Wheel thrown pottery
Demo pieces thrown in class.

Logo The Bunkhouse Studios

Sometime this summer I should start producing my own work. I just don't want to take over the studio with my stuff. Students first. Yes it is fun throwing clay again. Much, much fun. You are invited to drop in and visit our studio space. We have classes and studio space to rent by day and month.

The Bunkhouse Studios, 717 Sixth Street, Ste B, Prosser WA 99350. Entry in back of building.

Have I mentioned I am a wine tour guide?

Yep. I work for Taste Vacations. They offer premium, multi-day vacation experiences. For them, I cover Washington wine country. On my tour, we visit the Red Mountain AVA, Vintners Village in Prosser, and then we spend several days in Walla Walla. This is a premium wine country adventure experience with wine, food, and lodging. Taste Vacations is part of Zephyr Adventures an international wine tour and adventure company. Walla Walla has changed a lot since I first began visiting. I am privileged to be a wine tour guide with a Walla Walla emphasis.

Alan Wright and William Pollard
2010 with Alan Wright owner Zephyr Adventures.

*Note: In 2010 I connected with Zephyr Adventures at the Wine Bloggers Conference they hosted. They asked me to be a volunteer at the conference. The Wine Bloggers Conference has evolved with the times. It was re-branded in 2018 as "The Wine Media Conference." You can learn about what they do at Zephyr Conferences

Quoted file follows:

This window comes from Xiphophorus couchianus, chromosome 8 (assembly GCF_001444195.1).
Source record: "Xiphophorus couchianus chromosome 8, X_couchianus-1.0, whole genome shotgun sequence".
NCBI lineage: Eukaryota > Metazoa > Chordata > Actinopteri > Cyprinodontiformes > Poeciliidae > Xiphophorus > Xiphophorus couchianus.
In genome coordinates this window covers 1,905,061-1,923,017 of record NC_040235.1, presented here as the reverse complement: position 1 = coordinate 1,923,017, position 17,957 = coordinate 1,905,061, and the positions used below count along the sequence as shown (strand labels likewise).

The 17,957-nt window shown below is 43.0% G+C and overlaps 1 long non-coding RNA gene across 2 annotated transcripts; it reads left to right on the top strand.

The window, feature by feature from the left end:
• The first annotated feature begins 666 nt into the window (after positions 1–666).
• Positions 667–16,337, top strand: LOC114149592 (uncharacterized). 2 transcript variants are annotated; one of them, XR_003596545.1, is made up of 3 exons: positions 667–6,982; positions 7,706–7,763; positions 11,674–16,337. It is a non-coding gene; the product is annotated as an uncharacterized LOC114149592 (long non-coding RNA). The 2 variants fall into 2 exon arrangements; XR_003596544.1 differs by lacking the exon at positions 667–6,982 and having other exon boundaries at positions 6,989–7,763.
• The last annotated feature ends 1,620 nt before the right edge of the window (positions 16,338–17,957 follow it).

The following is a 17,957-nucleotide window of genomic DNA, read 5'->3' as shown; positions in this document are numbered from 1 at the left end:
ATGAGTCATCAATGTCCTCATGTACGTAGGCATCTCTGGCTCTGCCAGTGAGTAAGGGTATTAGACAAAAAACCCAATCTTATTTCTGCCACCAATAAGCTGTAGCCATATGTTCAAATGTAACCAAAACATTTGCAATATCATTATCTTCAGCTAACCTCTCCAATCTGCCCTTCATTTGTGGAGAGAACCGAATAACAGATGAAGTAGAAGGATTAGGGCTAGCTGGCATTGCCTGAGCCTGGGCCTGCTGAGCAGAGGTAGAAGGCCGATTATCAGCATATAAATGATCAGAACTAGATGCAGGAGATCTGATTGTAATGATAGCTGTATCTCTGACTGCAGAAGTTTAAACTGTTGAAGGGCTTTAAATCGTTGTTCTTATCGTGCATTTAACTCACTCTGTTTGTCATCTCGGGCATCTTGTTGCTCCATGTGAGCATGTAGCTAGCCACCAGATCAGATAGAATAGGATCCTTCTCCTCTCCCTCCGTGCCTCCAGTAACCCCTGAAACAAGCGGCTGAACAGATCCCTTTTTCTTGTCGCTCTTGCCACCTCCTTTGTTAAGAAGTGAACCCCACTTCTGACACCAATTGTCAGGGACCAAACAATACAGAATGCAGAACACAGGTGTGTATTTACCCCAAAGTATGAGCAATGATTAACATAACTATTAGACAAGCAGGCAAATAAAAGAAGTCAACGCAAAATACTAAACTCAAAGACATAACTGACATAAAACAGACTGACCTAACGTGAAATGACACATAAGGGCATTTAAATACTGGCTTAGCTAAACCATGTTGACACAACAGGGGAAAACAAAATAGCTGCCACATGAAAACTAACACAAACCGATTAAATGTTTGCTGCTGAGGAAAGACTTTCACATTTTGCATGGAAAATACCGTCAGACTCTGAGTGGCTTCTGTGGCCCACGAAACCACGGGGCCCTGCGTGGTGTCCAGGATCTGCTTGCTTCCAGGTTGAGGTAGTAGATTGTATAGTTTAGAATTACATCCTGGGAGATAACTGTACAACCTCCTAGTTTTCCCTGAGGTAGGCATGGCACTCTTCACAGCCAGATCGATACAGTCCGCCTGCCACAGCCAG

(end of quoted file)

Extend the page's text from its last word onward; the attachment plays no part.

Taste Vacations Washington Wine Tour - Learn more

About Walla Walla, Washington

Walla Walla is an especially important wine destination for me, for several reasons. My first forays into Walla Walla were in the late 1980's. This was before Walla Walla became the important wine region it is today. My regular stop was at Merchants for lunch. The Walla Walla cemetery was also an occasional stop for photographs. For me, nothing interesting happened in Walla Walla until the early 2000's.

The architecture and engineering design firm I used to work for, had several wine industry projects for Columbia Crest winery and Chateaus Ste. Michelle winery. They opened an office in downtown Walla Walla in the early 2000's which I helped setup. My friend, Architect Ed Luebben, manned that office and was involved in helping to restore several of the historic brick buildings downtown. 

Garrison Creek Cellars in Walla Walla